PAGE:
The objective of this study was to investigate the impact of image acquisition settings and patients’ characteristics on image quality and radiation dose for coronary angiography by 320-row computed tomography (CT). CORE320 is a prospective study to investigate the diagnostic performance of 320-detector CT for detecting coronary artery disease and associated myocardial ischemia. A run-in phase in 65 subjects was conducted to test the adequacy of the computed tomography angiography (CTA) acquisition protocol. Tube current, exposure window, and number of cardiac beats per acquisition were adjusted according to subjects’ gender, heart rate, and body mass index (BMI). Main outcome measures were image quality, assessed by contrast/noise measurements and qualitatively on a 4-point scale, and radiation dose, estimated by the dose-length-product. Average heart rate at image acquisition was 55.0±7.3 bpm. Median Agatston calcium score was 27.0 (interquartile range 1-330). All scans were prospectively triggered. Single heart beat image acquisition was obtained in 61 of 65 studies (94%). Sixtyone studies (94%) and 437 of 455 arterial segments (96%) were of diagnostic image quality. Estimated radiation dose was significantly greater in obese (5.3±0.4 mSv) than normal weight (4.6±0.3 mSv) or overweight (4.7±0.3 mSv) subjects (P<0.001). BMI was the strongest factor influencing image quality (odds ratio=1.457, P=0.005). The CORE320 CTA image acquisition protocol achieved a good balance between image quality and radiation dose for a 320-detector CT system. However, image quality in obese subjects was reduced compared to normal weight subjects, possibly due to tube voltage/current restrictions mandated by the study protocol.
CT angiography, image acquisition, image quality, radiation dose, body mass index, contrast to noise ratio.
Armin Arbab-Zadeh MD PhD, Associate Director, Cardiac CT, Johns Hopkins Hospital, Division of Cardiology, 600N. Wolfe St., Blalock 524, Baltimore, MD 21287, USA. Tel. +1.410.502.0549 – Fax +1.443.287.6624. E-mail: email@example.com
Share this Article
Related Content In Imaging
The Quantification of Total Coronary Atheroma Burden – A Major Step Forward
Heart International. 2020;14(2):73-5 DOI: https://doi.org/10.17925/HI.2020.14.2.73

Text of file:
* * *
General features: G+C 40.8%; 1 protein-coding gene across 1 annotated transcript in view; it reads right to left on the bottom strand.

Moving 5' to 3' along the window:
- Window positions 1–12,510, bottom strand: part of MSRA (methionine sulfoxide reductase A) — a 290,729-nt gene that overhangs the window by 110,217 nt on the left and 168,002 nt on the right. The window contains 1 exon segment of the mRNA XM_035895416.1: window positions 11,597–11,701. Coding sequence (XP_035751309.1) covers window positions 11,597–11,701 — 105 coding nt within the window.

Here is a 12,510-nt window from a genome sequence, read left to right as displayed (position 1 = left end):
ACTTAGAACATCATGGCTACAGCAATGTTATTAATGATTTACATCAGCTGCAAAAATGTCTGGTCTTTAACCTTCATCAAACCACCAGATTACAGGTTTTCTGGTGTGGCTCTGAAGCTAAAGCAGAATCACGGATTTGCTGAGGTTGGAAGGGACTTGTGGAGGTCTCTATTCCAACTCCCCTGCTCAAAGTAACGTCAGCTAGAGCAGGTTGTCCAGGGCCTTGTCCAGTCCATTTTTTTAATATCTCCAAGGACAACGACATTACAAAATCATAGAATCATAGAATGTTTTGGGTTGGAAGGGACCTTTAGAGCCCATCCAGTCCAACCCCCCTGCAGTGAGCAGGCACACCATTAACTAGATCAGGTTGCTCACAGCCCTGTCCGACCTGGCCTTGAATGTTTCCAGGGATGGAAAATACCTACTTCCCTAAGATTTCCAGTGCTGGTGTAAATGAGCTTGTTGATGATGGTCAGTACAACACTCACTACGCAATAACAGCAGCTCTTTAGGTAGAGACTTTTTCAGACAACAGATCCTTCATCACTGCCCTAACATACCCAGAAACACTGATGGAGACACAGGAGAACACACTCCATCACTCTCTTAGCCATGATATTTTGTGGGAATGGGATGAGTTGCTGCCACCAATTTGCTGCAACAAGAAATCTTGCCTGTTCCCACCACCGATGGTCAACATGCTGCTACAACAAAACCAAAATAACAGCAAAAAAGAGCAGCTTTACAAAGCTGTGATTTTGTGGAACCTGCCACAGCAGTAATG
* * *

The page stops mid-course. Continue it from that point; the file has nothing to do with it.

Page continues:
More than half of acute coronary syndromes (ACS) occur in subjects with no significant coronary stenosis.1 In view of the number of patients dying each year from a heart attack, the question of identifying these patients is of primary importance. A large body of evidence currently exists, indicating that total coronary atheroma burden (TOCAB) – the […]
Left main Stenosis Stenting Normalizes Wall Shear Stress of Ascending Aorta in Bicuspid Aortic Valve
Heart International. 2020;14(2):121-2 DOI: https://doi.org/10.17925/HI.2020.14.2.121
Bicuspid aortic valve (BAV) represents the most common congenital cardiac anomaly, with a prevalence ranging between 1% and 2% in the general population.1 BAV is known to be associated with dilation and dissection of the ascending aorta, and the significantly higher shear forces seem to have a pivotal role on the development of such complications.2 Nowadays, patients […]
Computed Tomography-Based Patients’ Specific Biomechanical and Fluid Dynamic Study of Anomalous Coronary Arteries with Origin from the Opposite Sinus and Intramural Course
Heart International. 2020;14(2):105-11 DOI: https://doi.org/10.17925/HI.2020.14.2.105
Anomalous coronary arteries originating from the opposite sinus of Valsalva (ACAOS) is one of the most clinically relevant abnormalities among the wide spectrum of coronary artery anomalies.1 Sudden cardiac death has been related to myocardial bridges, ectopic origin of the pulmonary artery, a single coronary artery and ACAOS with an intramural course (ACAOS-IM), especially in young […]
Journal articles and more to your inbox
Get the latest clinical insights from touchCARDIOSign me up!